Standards body tries to improve on URLs

International standards group OASIS has taken on the task of tweaking the URL, or Web address, to give developers a cleaner way of designing and locating Web services.

Martin LaMonica Former Staff writer, CNET News
Martin LaMonica is a senior writer covering green tech and cutting-edge technologies. He joined CNET in 2002 to cover enterprise IT and Web development and was previously executive editor of IT publication InfoWorld.
Martin LaMonica
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An international standards body announced Wednesday that it has taken on the task of improving on the omnipresent URL, or Web address, to give developers a cleaner way to design and locate Web services.

The Organization for the Advancement of Structured Information Standards (OASIS) said it has formed a technical committee to work out how resources--such as data and services--can be placed and found on a network without their being tied to a URL on a specific machine.

To do this, the committee is designing the OASIS Extensible Resource Identifier (XRI), a method for identifying any resource--from a Web service to a particular file--across different network domains, applications and transport protocols.

"XRI syntax will be fully federated, the way DNS (domain name system) and IP (Internet Protocol) addressing are today, yet will still address the problem of how to identify the same logical resource stored in different physical locations," OneName Chief Technology Officer Drummond Reed, co-chair of the OASIS XRI Technical Committee, said in a statement.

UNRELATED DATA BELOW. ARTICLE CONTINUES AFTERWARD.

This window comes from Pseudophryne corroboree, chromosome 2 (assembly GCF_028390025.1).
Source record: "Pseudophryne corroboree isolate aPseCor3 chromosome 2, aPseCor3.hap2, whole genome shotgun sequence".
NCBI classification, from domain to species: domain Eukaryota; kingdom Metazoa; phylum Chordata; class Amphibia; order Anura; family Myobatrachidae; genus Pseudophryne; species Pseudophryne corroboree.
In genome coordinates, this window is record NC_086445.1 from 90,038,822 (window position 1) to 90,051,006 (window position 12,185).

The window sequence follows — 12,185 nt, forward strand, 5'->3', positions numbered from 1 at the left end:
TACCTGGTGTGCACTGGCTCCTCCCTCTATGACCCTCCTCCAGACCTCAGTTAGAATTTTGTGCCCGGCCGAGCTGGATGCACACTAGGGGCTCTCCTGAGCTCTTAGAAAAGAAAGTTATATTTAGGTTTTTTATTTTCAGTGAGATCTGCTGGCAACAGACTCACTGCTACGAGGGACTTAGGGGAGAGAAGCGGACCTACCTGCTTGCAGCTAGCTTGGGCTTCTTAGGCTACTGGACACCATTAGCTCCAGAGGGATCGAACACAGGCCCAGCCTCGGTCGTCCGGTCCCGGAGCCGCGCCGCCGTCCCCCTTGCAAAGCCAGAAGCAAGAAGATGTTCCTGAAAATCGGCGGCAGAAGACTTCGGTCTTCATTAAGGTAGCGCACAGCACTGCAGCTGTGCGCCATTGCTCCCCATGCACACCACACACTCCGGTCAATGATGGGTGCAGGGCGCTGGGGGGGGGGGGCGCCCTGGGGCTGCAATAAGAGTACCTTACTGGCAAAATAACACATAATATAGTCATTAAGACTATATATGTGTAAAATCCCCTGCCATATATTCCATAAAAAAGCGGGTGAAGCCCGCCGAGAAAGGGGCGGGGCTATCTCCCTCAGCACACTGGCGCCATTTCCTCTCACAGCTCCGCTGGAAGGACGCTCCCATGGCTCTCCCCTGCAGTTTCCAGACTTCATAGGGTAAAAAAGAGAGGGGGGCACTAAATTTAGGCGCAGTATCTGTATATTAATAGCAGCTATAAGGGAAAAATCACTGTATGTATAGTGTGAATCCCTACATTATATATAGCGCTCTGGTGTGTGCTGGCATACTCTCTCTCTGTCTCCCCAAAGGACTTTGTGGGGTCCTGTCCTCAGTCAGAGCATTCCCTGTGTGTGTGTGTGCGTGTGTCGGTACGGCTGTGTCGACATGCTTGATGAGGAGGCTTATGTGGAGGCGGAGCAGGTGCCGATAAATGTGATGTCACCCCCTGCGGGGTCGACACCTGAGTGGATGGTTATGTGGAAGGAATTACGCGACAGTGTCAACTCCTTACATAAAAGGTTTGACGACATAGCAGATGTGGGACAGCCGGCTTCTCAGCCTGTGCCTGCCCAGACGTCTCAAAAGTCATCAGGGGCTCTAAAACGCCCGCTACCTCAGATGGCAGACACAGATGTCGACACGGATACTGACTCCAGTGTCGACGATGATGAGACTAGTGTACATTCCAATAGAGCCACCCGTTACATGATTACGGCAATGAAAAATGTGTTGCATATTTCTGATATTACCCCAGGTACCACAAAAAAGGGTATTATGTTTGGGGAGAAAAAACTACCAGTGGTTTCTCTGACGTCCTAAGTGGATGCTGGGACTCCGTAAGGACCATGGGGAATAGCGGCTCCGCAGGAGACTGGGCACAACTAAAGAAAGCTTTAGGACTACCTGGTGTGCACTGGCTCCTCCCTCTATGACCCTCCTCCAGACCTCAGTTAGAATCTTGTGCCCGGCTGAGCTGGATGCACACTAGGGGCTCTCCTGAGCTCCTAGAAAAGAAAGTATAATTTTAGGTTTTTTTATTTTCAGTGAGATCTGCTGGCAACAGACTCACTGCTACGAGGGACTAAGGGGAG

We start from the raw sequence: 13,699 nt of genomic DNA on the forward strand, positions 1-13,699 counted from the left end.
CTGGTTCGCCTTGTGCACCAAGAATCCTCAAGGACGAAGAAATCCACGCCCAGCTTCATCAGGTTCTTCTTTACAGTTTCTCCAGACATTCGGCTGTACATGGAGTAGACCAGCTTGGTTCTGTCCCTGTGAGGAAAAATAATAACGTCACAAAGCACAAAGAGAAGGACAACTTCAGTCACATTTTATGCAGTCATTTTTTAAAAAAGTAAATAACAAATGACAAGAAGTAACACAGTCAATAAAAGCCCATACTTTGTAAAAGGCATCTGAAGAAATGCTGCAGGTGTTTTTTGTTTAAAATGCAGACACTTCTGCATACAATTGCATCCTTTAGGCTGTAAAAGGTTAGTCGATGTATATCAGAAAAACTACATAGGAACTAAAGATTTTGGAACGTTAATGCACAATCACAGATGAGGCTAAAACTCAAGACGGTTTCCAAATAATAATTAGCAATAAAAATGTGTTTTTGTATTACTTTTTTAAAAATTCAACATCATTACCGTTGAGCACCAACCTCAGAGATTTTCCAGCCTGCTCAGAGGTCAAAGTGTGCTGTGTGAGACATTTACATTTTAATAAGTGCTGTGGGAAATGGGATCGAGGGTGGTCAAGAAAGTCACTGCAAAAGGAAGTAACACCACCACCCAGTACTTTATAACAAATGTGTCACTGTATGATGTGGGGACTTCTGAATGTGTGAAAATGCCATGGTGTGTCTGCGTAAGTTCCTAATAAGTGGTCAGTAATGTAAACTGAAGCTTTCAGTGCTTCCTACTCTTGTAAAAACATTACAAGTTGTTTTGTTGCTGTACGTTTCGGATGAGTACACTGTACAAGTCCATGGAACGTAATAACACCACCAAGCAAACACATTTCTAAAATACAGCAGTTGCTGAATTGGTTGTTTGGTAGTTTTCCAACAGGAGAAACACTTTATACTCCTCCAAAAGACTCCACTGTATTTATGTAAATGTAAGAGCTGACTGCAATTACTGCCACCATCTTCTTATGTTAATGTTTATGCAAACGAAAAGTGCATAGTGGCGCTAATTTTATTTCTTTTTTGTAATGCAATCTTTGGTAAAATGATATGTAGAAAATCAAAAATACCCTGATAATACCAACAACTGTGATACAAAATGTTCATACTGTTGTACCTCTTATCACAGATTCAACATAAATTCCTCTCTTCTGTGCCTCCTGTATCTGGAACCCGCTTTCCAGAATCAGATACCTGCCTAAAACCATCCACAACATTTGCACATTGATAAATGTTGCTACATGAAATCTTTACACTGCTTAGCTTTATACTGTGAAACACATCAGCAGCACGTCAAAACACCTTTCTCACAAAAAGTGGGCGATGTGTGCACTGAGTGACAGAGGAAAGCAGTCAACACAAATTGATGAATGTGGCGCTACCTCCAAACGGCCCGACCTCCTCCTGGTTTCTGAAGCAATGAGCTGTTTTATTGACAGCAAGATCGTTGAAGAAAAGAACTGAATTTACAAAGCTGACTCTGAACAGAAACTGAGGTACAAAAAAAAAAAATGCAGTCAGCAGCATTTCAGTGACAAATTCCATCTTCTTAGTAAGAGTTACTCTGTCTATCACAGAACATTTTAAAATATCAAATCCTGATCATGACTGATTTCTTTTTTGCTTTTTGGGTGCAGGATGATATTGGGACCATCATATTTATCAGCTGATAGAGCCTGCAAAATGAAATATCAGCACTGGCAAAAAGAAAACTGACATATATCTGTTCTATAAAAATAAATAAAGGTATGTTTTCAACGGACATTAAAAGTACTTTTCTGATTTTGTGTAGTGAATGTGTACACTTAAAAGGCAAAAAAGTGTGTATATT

Web services, which generally link servers over the Internet so businesses and individuals can share data, use URLs to point a person's machine to a network resource or service. The XRI effort is focused on making these accessible in location-independent way, so that the same invoice stored in different accounting systems can be accessed without needing a pointer to a specific machine, for example. If successful, the XRI project will provide a method for network directories to locate a file without having to know its exact physical location.

"You can think of XRI as a system that provides 'URLs for everything'--data, systems, organizations, services and people. Currently, we don't have a single, application and protocol-neutral way for identifying these types of resources," said Jason Bloomberg, an analyst at ZapThink.

XRI will build off the URL systems of today and work with the Universal Description, Discovery, and Integration (UDDI), a Web services standard that provides a listing for locating Web services on a network, according to the OASIS committee. It is designed to go further than the leading network directory standard, LDAP (Lightweight Directory Access Protocol), in unifying different types of network directories, Bloomberg said.

OASIS, along with the World Wide Web Consortium (W3C), shepherds the development of a number of Web services specifications. Committee collaborators include Advanced Micro Devices, DataPower, Electronic Data Systems, Novell and Visa International.

The challenge that OASIS and XRI backers face is the pervasiveness of URLs, said Ronald Schmelzer, an analyst at ZapThink.

"Sure, things would work better if the universe used XRIs to identify location-independent services, but it will require widespread and consistent implementation," said Schmelzer. "They will need support of the WS-I (Web services Interoperability Organization) as well as the 'heavyweights'--IBM, Microsoft, Sun, BEA and others--to make this happen."